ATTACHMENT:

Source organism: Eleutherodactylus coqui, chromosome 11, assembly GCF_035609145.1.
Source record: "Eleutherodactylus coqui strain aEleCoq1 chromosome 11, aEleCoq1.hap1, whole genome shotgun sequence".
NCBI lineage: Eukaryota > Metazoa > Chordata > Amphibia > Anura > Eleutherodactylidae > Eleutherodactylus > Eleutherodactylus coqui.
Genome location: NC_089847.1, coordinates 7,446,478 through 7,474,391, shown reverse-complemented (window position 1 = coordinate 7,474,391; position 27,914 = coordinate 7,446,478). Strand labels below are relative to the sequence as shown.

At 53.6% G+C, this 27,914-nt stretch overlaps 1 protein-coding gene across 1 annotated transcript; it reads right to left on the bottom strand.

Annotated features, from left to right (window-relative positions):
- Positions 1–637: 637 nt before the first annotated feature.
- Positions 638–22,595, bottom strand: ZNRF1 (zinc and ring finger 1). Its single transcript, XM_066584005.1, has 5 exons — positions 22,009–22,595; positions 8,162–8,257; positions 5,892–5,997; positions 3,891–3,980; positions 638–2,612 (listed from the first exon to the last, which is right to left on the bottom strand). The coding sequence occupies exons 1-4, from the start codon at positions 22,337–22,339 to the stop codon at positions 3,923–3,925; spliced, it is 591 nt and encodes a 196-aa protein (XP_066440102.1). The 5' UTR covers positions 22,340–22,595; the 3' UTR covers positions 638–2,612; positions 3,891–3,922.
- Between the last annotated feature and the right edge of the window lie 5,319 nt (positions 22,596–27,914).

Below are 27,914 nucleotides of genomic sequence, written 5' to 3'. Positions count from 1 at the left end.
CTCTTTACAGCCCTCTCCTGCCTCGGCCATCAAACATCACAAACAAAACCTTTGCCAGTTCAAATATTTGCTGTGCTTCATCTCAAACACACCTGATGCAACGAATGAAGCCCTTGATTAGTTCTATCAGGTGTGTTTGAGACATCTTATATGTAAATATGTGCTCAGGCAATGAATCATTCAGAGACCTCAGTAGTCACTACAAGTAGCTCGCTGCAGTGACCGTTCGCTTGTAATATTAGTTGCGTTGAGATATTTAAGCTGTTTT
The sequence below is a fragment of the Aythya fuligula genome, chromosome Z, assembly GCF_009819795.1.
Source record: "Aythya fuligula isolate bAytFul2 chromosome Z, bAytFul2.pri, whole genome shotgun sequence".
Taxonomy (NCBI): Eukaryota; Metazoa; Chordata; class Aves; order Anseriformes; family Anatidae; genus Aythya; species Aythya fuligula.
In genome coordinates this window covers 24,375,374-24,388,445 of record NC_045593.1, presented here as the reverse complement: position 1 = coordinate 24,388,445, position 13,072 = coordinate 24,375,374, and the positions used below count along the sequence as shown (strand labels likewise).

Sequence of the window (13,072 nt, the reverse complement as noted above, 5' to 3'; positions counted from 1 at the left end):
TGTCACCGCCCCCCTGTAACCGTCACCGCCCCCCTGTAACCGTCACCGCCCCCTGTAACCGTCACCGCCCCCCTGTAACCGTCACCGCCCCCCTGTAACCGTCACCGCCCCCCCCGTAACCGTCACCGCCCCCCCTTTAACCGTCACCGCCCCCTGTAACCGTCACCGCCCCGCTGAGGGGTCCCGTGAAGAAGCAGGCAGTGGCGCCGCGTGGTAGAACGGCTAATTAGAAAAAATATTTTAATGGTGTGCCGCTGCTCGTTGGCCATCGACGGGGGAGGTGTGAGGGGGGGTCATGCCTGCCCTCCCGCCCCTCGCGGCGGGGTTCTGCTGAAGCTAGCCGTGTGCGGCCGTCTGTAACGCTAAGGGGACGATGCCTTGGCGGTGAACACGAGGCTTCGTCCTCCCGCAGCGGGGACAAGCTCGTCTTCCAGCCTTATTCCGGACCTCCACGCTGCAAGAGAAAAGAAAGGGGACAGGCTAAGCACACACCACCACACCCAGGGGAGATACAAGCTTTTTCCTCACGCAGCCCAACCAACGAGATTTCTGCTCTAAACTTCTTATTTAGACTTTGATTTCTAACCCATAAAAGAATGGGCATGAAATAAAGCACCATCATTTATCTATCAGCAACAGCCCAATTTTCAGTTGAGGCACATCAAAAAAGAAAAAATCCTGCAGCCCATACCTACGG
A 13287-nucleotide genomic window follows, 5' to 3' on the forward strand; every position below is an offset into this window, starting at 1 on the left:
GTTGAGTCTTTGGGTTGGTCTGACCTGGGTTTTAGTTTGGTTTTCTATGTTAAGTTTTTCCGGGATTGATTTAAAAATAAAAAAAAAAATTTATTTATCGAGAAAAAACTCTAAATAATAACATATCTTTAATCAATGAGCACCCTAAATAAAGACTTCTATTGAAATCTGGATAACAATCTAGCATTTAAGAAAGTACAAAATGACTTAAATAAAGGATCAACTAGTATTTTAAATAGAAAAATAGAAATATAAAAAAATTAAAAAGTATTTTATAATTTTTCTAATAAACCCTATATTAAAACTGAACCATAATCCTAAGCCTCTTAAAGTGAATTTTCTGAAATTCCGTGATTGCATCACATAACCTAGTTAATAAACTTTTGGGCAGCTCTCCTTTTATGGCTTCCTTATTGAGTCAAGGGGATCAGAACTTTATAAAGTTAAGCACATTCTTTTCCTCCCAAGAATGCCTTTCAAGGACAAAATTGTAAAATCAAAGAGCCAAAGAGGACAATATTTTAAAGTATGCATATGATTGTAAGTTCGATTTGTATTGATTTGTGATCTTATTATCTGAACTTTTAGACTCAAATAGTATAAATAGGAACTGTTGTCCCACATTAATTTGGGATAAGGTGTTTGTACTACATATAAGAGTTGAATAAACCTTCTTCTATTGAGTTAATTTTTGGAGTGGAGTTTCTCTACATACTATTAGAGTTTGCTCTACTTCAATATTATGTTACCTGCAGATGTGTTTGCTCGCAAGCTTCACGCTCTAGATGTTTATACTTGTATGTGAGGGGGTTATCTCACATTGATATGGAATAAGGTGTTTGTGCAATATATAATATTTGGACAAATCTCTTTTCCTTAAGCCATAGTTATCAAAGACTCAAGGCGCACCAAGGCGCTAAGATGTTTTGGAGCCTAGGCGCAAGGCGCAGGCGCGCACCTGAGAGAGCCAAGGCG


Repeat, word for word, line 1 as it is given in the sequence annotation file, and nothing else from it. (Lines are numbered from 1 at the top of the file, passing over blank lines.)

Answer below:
Source organism: Eleutherodactylus coqui, chromosome 11, assembly GCF_035609145.1.